Copyright

Copyright protects the original expression of ideas in a material form – for example, original works of art, scripts, books, reports, information sheets, music, films, broadcasts and computer programs. This includes on-line and digital forms. Copyright protects only the material expression of ideas, not the ideas themselves.

Copyright protection is provided automatically when a work is created – no registration is required. Copyright ownership may be indicated by the presence of a copyright notice – e.g.© Department of Education and Early Childhood Development 2007 – and while this is recommended, it is not essential from a legal standpoint.

Copyright is automatic once a work has been put into a material form, such as the written text of a novel. A work is protected by law in Australia providing that:

  • it is original; and
  • the author is a citizen or resident of Australia, or the work was first published in Australia.

Australian law also protects copyright materials made in most other countries under international arrangements.

DEECD has produced the following advice for schools

http://www.education.vic.gov.au/Documents/school/principals/management/copyrightguidesch.pdf

Creative Commons is another system which allows content owners to determine who and how people use their content.

The Australian Copyright Council

The Australian Copyright Council is an independent, non-profit organisation who represent the peak bodies for professional artists and content creators working in Australia’s creative industries and Australia’s major copyright collecting societies. They have provided advice and defined copyright infringement.

‘Copyright infringement is the unauthorised exercise of one of the copyright owner’s exclusive rights. Common examples of copyright infringement that could occur in schools are:

  • copying more than the amount of a work permitted to be copied by the education statutory licences, a direct licence or a fair dealing exception;
    “(The Copyright Act allows “fair dealing” with copyright material for certain specified purposes. Unlike US copyright law, Australian law does not have a general “fair use” defence.)
  • downloading and sharing MP3 files of music, videos or games without permission of the copyright owner;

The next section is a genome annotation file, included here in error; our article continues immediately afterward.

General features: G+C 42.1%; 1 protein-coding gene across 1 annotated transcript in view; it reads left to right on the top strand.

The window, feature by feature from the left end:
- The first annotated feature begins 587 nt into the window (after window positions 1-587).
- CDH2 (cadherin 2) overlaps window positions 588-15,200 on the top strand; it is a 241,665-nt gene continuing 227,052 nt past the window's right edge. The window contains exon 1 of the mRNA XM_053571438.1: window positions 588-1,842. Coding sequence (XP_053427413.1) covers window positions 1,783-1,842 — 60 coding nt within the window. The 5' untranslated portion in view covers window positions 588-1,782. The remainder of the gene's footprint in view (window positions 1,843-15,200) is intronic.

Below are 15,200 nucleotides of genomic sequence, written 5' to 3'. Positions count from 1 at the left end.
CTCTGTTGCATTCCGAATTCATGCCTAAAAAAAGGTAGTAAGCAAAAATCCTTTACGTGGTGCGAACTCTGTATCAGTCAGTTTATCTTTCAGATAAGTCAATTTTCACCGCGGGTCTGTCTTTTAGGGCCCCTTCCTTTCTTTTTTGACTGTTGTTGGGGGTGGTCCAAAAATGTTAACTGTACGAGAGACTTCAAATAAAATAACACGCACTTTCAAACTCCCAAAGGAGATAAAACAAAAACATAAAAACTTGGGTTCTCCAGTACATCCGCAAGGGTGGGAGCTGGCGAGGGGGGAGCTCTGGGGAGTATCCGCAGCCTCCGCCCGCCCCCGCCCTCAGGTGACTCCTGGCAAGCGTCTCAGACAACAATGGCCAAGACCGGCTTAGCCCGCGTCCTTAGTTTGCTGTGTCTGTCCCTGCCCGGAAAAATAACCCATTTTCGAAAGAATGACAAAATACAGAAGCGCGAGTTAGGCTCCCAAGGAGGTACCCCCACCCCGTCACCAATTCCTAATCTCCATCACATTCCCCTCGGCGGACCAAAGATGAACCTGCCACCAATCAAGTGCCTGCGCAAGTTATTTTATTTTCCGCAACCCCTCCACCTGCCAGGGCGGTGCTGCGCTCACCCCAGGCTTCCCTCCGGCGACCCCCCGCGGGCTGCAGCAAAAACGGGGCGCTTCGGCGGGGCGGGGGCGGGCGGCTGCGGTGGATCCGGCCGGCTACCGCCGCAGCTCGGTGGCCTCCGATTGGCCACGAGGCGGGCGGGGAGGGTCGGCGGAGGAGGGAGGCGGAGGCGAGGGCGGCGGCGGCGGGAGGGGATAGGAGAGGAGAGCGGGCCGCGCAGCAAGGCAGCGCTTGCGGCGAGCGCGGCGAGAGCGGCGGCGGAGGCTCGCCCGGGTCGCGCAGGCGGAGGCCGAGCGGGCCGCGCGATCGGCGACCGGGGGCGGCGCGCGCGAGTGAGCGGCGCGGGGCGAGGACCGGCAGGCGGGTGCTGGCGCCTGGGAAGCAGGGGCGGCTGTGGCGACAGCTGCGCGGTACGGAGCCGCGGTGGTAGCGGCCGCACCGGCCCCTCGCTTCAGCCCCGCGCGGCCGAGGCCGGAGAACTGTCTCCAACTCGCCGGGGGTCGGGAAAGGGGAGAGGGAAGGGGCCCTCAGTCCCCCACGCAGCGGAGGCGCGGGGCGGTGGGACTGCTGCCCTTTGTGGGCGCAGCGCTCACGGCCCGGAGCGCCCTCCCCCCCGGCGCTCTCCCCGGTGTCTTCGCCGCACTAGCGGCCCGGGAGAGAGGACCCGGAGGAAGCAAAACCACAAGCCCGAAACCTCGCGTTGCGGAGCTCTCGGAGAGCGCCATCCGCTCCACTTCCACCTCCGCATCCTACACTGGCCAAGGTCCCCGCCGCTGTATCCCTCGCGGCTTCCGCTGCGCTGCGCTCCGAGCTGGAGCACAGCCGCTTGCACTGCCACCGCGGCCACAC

• putting music on the Internet for download by students or the public;
  • scanning a photograph that has been published and using it without permission or attribution and in the absence of an exception (lack of attribution would be an infringement of the creator’s moral rights);
  • installing more copies of a software program on computers than are allowed for in the relevant licence agreement.’

Copyright for schools

The Department of Education and Early Childhood Development, The Catholic Education Office and independent schools contribute to more than $114 Million in licencing fees  paid to Copyright Agency Limited (CAL) each year.

This enables educational institutions to use some copyright material for educational purposes without permission from the copyright owner.

The main provisions are in Part VB (copying and communicating text, images and notated music) and Part VA (copying and communicating TV and radio programs).

Smartcopying 

The Official Guide to Copyright Issues for Australian Schools and TAFE – Smartcopying  provides advice to schools on what they are able to do under the Copyright Act and includes the allowances provided under the CAL licencing payment.

All right to copy interactive offers a guide to students and teachers as to what they can and cannot do when it comes to using the work of others.

Information on appropriate use of the different types of media is given in each of the sections.


Global2 and copyright 

Any content used should be referenced and the link presented, even as a hyperlink. Any content that has been copied must have permission from the content owner OR allow permission to copy.

Creative Commons

Creative Commons is a copyright licencing system which allows content owners to determine who and how people use their content.
Smartcopying provide information around using creative commons

Many people use creative commons to allow others to use their work through attribution, acknowledging them as the source.

Linking to a resource or embedding does not breech copyright. But don’t link to a resource you know is breeching copyright.